MINNEAPOLIS -- The Twins' winning pace had slowed down in the past month and the Indians tightened the gap on the division lead, but there was never any panic in Minnesota's clubhouse -- only a steadfast belief that the big hits would start falling again. The Twins showed a flash of that early-season magic again on Monday night in an 8-6 win over the Yankees at Target Field.
“It’s not how we exactly anticipated to go about the first inning,” Mitch Garver said of the triple play. “I was happy to get two right there, but three was even better. To carry that over into the first inning for us, to go hit a little bit and hit two homers, it’s a great way to start."
Led by the early outburst and a two-homer effort from Garver, the Twins clubbed five home runs to hold off the American League-leading Yankees. It marked the eighth game of the season for the Twins with five or more homers, and their first since June 29 against the White Sox. The 1977 Red Sox were the only other team in Major League history to record eight games of at least five homers in a season.
For the 2019 Twins, at least, the record five-homer game was a welcome sight for an offense that was struggling to find hits in clutch situations. All along, manager Rocco Baldelli had insisted that the at-bats and plate approaches were still strong, and that the results would eventually come.
That’s what happened on Monday.
“We got a chance to see the results tonight, and the guys swung the bats great,” Baldelli said. “They gave us a cushion that we could lean on. This is just kind of showing the types of at-bats that we’ve had recently and you could also say the entire year. I think this is a night where you do see the results.”
The back-to-back homers by Polanco and Cruz in the first inning were followed by Max Kepler’s 25th homer of the season in the fourth, and Garver’s solo shots in the fourth and sixth.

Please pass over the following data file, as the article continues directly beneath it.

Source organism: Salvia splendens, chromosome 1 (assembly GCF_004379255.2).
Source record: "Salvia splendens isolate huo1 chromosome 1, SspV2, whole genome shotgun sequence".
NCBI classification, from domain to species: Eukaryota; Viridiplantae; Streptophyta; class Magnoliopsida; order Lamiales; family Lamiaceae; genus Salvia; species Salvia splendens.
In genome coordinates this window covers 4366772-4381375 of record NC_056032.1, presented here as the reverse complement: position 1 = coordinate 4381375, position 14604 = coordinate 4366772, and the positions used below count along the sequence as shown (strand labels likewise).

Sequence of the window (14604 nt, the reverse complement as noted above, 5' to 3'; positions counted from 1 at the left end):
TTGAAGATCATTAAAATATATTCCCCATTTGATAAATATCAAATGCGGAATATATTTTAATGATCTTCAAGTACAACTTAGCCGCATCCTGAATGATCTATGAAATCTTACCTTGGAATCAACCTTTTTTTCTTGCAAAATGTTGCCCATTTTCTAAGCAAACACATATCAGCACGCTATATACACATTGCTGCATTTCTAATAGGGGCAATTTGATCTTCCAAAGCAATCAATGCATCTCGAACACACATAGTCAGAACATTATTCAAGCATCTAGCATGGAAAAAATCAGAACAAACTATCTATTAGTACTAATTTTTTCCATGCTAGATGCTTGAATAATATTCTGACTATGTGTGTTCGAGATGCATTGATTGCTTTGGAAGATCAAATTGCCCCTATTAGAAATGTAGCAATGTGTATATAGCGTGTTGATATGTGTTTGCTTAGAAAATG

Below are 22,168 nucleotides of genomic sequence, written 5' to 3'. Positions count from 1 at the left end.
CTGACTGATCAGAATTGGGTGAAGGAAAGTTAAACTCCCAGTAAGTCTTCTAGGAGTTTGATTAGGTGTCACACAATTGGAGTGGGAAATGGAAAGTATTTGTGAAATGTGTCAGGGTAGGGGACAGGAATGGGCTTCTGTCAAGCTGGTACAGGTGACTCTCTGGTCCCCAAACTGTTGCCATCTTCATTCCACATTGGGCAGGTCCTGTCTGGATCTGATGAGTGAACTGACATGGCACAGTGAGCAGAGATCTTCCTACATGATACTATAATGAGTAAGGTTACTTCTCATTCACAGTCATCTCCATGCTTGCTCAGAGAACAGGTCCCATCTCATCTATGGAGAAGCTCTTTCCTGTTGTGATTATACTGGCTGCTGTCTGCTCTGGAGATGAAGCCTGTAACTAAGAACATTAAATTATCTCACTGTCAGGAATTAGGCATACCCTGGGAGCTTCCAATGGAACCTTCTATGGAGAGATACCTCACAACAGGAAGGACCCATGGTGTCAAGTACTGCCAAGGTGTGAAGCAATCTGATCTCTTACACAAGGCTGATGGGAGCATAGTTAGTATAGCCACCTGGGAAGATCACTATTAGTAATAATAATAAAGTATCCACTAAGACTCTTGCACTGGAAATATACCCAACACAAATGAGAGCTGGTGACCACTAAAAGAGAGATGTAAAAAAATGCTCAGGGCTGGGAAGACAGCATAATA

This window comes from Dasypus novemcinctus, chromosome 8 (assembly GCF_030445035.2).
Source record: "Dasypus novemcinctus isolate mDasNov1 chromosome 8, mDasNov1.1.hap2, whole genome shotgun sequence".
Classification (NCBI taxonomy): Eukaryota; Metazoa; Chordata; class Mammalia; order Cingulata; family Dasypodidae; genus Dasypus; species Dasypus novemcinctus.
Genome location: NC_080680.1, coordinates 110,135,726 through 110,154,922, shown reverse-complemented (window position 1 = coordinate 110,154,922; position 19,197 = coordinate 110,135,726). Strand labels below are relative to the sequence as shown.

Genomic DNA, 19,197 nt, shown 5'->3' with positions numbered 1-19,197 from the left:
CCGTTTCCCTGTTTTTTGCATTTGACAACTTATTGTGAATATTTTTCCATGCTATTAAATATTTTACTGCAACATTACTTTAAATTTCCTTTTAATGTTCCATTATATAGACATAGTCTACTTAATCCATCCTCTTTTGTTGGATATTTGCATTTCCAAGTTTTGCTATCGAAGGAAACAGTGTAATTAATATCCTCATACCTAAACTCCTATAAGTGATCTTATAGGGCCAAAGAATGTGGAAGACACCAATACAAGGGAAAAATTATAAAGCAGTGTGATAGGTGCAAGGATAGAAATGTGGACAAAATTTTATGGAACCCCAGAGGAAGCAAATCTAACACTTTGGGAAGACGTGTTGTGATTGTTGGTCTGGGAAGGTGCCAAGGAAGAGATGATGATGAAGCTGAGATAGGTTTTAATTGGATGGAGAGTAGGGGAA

Garver now has 19 homers as a catcher this season, tying the Cubs’ Willson Contreras for the most in the Major Leagues. His fourth-inning shot left the bat with an exit velocity of 89 mph, the fourth-weakest homer in the Major Leagues this season that left the yard, and projected at 347 feet, while his sixth-inning blast was estimated at a healthier 100.7 mph and 383 feet.
“We needed a few of those early,” Garver said. “It was just a great game. I mean, they were punching back just the way we were. We get two, they get two, we get three, they get three, you know? It was just a really good ballgame, and our guys just battled really hard and we were able to pull it off there.”
The Twins’ 28-year-old catcher also knocked an infield single in the third inning as part of a 3-for-4 evening, improving his season line to .304/.385/.674 with 19 homers and eight doubles in 52 games. Monday marked his third multi-homer game of the season, and he now has seven homers in 11 July games.
“He’s a strong guy, but he’s got an incredibly short stroke,” Baldelli said. “He can get to some pitches that not everyone gets the barrel to. He makes the pitcher work. ... He’s carried us at times in multiple ways. So I think he’s certainly earned everything that he’s doing right now, and he’s turned into a well above average Major League player.”
Though Twins starter Martin Pérez allowed five runs, including three homers, the Twins’ offense stayed just out of reach of the Bronx Bombers with the homers and a three-run third inning, fueled by a bases-loaded catcher’s interference and a pair of RBI groundouts.
Longtime Twins nemesis CC Sabathia was tagged for four of the Twins’ five homers, the second-most he has allowed in a start during his 19-year Major League career. He had been 20-9 with a 3.09 ERA in 39 career starts against Minnesota entering Tuesday.
“Obviously, a super-talented team over there, as is Oakland, as is Houston, as is L.A.,” Garver said. “Those are the teams that you’re going to have to play at the end of the season if you want to hold up the trophy at the end. These are the games that are really good for us, because we’re playing against the top level, midseason, kind of coming down that stretch, and it’s good to kind of channel your emotions and be able to play the game the right way.”